Another feature of Progeria, which animal models of Progeria and the like have unexpectedly found, is an increase in autophagy – an effect touted as highly desirable among Paleo, low-carbohydrate, and caloric restriction advocates. The molecular mechanisms are not well understood, but it does help to explain, to me at least, why chronic dieters look so haggard and the opposite of healthy, vibrant, and attractive; sometimes, as if death has warmed over. Simply put, autophagy is an adaptive response to metabolic stress that when chronically activated drives premature aging by inducing catabolic processes that outpace the renewal ability of cells.8 An increased oxidization of fat in preference to glucose is a key feature underlying this downward metabolic shift, as well as an impairment of mitochondrial respiration and a decline in ATP levels.
As an aside, the fact that Internet diet gurus had made a claim – which probably led to undue misery – about their diets based on a study in a roundworm should piss you off.
The positive association between resting metabolic rate and maximum lifespan may suggest two things. The first is that without having to call upon the mysterious and magical powers of autophagy, a high resting metabolic rate accelerates cell protection and repair mechanisms by way of enhanced protein synthesis. The second is that the thyroid hormones are efficiently acting on their target tissues on which they activate the uncoupling proteins, thereby diffusing the reductive stress imposed on cells (by for instance a sluggish metabolism) to discourage the formation of reactive oxygen species and oxidative stress.
Patented, synthetic thyroid hormone products are on their way to the market pending approval by the FDA and, from the outside looking in, they seem to be highly effective for all the conditions for which a deficiency of thyroid hormone directly cause, from easy fat gain to heart disease. They also would eradicate the uncertainties associated with glandular products and the cardiovascular side effects associated with the synthetic products because thyroid hormones, to be effective, only really require identical big and bulky groups attached to each of their two tyrosine amino acid residues to restrict movement around the bond which holds these two tyrosine amino acid residues together via an ether linkage. (I wanted to blog about this in the past but I was 99.97% sure it would interest no one.)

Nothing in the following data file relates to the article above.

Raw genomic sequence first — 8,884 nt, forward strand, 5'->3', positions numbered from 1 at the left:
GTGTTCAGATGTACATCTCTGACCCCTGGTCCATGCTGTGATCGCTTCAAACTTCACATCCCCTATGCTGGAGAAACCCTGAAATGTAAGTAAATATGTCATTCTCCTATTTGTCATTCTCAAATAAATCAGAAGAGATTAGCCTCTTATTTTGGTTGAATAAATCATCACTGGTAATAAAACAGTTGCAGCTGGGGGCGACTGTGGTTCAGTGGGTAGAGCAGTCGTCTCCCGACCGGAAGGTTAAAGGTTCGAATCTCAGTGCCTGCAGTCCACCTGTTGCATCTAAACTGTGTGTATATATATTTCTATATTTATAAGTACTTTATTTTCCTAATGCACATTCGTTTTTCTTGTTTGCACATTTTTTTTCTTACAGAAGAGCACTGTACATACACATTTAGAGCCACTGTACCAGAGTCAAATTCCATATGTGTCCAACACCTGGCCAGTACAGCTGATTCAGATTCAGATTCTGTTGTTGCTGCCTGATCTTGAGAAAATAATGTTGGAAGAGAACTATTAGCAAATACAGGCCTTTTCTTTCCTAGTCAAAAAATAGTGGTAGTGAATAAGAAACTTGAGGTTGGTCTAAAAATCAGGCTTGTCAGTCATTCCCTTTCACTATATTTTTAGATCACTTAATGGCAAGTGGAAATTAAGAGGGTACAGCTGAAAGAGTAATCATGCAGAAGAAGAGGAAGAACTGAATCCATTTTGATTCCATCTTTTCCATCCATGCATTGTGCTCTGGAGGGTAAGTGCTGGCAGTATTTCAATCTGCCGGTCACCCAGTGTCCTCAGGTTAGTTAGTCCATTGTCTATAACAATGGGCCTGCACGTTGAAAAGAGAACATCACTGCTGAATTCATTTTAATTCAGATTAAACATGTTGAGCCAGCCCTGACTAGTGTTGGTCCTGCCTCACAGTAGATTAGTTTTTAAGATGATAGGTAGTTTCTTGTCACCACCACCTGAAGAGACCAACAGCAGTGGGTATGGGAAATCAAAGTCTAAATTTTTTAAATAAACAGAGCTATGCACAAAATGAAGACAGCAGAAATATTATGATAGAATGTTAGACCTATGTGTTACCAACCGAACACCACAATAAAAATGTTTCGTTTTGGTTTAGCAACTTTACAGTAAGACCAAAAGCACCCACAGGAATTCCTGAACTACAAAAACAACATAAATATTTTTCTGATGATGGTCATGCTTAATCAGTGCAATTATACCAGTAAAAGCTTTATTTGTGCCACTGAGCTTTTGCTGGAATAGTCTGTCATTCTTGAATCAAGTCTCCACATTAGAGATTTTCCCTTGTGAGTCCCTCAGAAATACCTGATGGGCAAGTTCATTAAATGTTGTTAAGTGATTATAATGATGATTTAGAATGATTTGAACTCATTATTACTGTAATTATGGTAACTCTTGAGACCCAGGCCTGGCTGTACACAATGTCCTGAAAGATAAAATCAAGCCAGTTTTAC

Whether we like it or not, autophagy will occur in all of our cells. It is a primitive form of protection that allows cells to dispose of misfolded proteins, misassembled protein complexes, damaged mitochondria, and so forth. There is absolutely no need or reason to force it to occur artificially with special diets – especially so if you’re already healthy. Undue misery is sure to follow from this self-imposed deprivation. Interestingly, all the conditions that bring about autophagy are at odds with the conditions that maximize our potential as organisms, and this entails the thyroid hormone and oxidation of glucose for fuel. I think it’s time for us to toss the idea of diet-induced autophagy into the pile with the other worthless dogmas that have done little more than leave the landscape of diet and nutrition understanding in disarray.
1. Bartke, A., Sun, L. Y. & Longo, V. Somatotropic signaling: trade-offs between growth, reproductive development, and longevity. Physiol. Rev. 93, 571–98 (2013).
2. Hennemann, G. et al. Plasma membrane transport of thyroid hormones and its role in thyroid hormone metabolism and bioavailability. Endocr. Rev. 22, 451–76 (2001).
3. Correia, H. R., Balseiro, S. C. & de Areia, M. L. Are genes of human intelligence related to the metabolism of thyroid and steroids hormones? - endocrine changes may explain human evolution and higher intelligence. Med. Hypotheses 65, 1016–23 (2005).
4. Araujo, R. L. et al. High-fat diet increases thyrotropin and oxygen consumption without altering circulating 3,5,3’-triiodothyronine (T3) and thyroxine in rats: the role of iodothyronine deiodinases, reverse T3 production, and whole-body fat oxidation. Endocrinology 151, 3460–9 (2010).
5. Larsen, P. R., Dick, T. E., Markovitz, B. P., Kaplan, M. M. & Gard, T. G. Inhibition of intrapituitary thyroxine to 3.5.3’-triiodothyronine conversion prevents the acute suppression of thyrotropin release by thyroxine in hypothyroid rats. J. Clin. Invest. 64, 117–28 (1979).
6. Brenta, G. Why can insulin resistance be a natural consequence of thyroid dysfunction? J. Thyroid Res. 2011, 152850 (2011).
7. Safer, J. D., Crawford, T. M. & Holick, M. F. Topical thyroid hormone accelerates wound healing in mice. Endocrinology 146, 4425–30 (2005).
8. Mariño, G. et al. Premature aging in mice activates a systemic metabolic response involving autophagy induction. Hum. Mol. Genet. 17, 2196–211 (2008).